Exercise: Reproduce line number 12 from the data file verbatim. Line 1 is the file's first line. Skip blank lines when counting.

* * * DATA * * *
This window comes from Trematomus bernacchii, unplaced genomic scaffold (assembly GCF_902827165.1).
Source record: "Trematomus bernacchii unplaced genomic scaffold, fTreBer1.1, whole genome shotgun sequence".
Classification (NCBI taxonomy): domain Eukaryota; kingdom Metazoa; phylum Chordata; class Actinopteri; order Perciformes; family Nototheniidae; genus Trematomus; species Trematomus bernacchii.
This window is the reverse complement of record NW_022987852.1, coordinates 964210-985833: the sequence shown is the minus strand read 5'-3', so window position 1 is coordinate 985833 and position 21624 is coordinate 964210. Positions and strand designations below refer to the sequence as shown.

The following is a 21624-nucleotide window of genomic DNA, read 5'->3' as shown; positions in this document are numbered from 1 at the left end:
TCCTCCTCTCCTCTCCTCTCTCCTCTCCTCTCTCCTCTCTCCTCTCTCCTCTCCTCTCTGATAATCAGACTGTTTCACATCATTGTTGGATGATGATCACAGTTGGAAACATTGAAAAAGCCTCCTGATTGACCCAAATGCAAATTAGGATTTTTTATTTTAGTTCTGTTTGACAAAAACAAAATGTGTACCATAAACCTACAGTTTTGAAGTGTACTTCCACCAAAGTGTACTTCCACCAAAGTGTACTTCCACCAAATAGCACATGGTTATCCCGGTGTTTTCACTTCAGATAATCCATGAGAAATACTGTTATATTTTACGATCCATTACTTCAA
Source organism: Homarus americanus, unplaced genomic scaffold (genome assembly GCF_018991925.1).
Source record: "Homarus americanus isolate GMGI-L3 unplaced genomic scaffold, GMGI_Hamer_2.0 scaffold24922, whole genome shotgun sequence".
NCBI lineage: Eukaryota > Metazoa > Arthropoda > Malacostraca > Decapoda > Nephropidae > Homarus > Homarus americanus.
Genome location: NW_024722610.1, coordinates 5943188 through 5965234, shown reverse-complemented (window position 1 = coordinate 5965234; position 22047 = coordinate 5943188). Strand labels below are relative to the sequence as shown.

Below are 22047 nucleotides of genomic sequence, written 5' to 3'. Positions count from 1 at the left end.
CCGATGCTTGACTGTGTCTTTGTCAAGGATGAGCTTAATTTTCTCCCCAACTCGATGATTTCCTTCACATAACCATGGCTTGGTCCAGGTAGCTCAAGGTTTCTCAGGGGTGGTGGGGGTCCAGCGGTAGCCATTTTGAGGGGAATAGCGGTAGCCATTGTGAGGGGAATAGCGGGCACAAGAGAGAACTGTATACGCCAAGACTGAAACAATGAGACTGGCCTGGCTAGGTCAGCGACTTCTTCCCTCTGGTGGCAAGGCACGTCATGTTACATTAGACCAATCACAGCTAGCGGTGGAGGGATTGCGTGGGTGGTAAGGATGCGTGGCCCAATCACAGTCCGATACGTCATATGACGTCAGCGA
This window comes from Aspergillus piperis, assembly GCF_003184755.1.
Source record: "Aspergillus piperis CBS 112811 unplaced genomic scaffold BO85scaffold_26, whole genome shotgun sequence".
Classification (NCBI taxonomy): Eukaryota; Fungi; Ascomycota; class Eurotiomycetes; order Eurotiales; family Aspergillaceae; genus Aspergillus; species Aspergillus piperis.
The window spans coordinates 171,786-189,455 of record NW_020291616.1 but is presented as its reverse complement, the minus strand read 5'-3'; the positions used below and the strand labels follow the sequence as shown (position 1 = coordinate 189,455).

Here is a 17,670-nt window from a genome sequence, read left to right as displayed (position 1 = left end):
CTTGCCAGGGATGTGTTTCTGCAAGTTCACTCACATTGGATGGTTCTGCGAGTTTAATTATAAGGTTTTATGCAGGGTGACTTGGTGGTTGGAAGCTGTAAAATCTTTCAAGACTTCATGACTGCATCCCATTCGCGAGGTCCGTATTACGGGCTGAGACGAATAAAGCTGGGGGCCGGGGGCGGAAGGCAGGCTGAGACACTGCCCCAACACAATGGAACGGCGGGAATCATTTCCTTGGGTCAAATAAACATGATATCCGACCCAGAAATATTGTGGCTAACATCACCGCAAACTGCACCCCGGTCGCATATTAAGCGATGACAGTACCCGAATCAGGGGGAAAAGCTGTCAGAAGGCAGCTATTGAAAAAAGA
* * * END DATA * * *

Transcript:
CCGATGCTTGACTGTGTCTTTGTCAAGGATGAGCTTAATTTTCTCCCCAACTCGATGATTTCCTTCACATAACCATGGCTTGGTCCAGGTAGCTCAAGGTTTCTCAGGGGTGGTGGGGGTCCAGCGGTAGCCATTTTGAGGGGAATAGCGGTAGCCATTGTGAGGGGAATAGCGGGCACAAGAGAGAACTGTATACGCCAAGACTGAAACAATGAGACTGGCCTGGCTAGGTCAGCGACTTCTTCCCTCTGGTGGCAAGGCACGTCATGTTACATTAGACCAATCACAGCTAGCGGTGGAGGGATTGCGTGGGTGGTAAGGATGCGTGGCCCAATCACAGTCCGATACGTCATATGACGTCAGCGA